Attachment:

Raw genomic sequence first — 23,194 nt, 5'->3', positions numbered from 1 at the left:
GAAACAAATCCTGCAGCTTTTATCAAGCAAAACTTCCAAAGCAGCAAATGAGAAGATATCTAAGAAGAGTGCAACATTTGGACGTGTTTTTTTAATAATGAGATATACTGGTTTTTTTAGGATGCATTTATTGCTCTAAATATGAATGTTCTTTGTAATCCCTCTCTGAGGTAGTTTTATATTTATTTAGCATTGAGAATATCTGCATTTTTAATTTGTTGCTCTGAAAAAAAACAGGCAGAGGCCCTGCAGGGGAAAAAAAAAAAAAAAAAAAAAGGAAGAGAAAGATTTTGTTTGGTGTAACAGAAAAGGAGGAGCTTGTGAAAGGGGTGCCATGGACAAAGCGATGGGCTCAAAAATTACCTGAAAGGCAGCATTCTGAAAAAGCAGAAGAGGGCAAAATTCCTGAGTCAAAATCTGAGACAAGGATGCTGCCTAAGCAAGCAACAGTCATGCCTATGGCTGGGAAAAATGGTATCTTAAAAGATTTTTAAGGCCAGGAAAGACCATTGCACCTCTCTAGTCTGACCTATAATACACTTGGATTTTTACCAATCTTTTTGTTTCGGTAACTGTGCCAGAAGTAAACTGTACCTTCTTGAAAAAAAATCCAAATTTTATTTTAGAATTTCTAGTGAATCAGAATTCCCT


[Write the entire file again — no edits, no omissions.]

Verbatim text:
Raw genomic sequence first — 23,194 nt, 5'->3', positions numbered from 1 at the left:
GAAACAAATCCTGCAGCTTTTATCAAGCAAAACTTCCAAAGCAGCAAATGAGAAGATATCTAAGAAGAGTGCAACATTTGGACGTGTTTTTTTAATAATGAGATATACTGGTTTTTTTAGGATGCATTTATTGCTCTAAATATGAATGTTCTTTGTAATCCCTCTCTGAGGTAGTTTTATATTTATTTAGCATTGAGAATATCTGCATTTTTAATTTGTTGCTCTGAAAAAAAACAGGCAGAGGCCCTGCAGGGGAAAAAAAAAAAAAAAAAAAAAGGAAGAGAAAGATTTTGTTTGGTGTAACAGAAAAGGAGGAGCTTGTGAAAGGGGTGCCATGGACAAAGCGATGGGCTCAAAAATTACCTGAAAGGCAGCATTCTGAAAAAGCAGAAGAGGGCAAAATTCCTGAGTCAAAATCTGAGACAAGGATGCTGCCTAAGCAAGCAACAGTCATGCCTATGGCTGGGAAAAATGGTATCTTAAAAGATTTTTAAGGCCAGGAAAGACCATTGCACCTCTCTAGTCTGACCTATAATACACTTGGATTTTTACCAATCTTTTTGTTTCGGTAACTGTGCCAGAAGTAAACTGTACCTTCTTGAAAAAAAATCCAAATTTTATTTTAGAATTTCTAGTGAATCAGAATTCCCT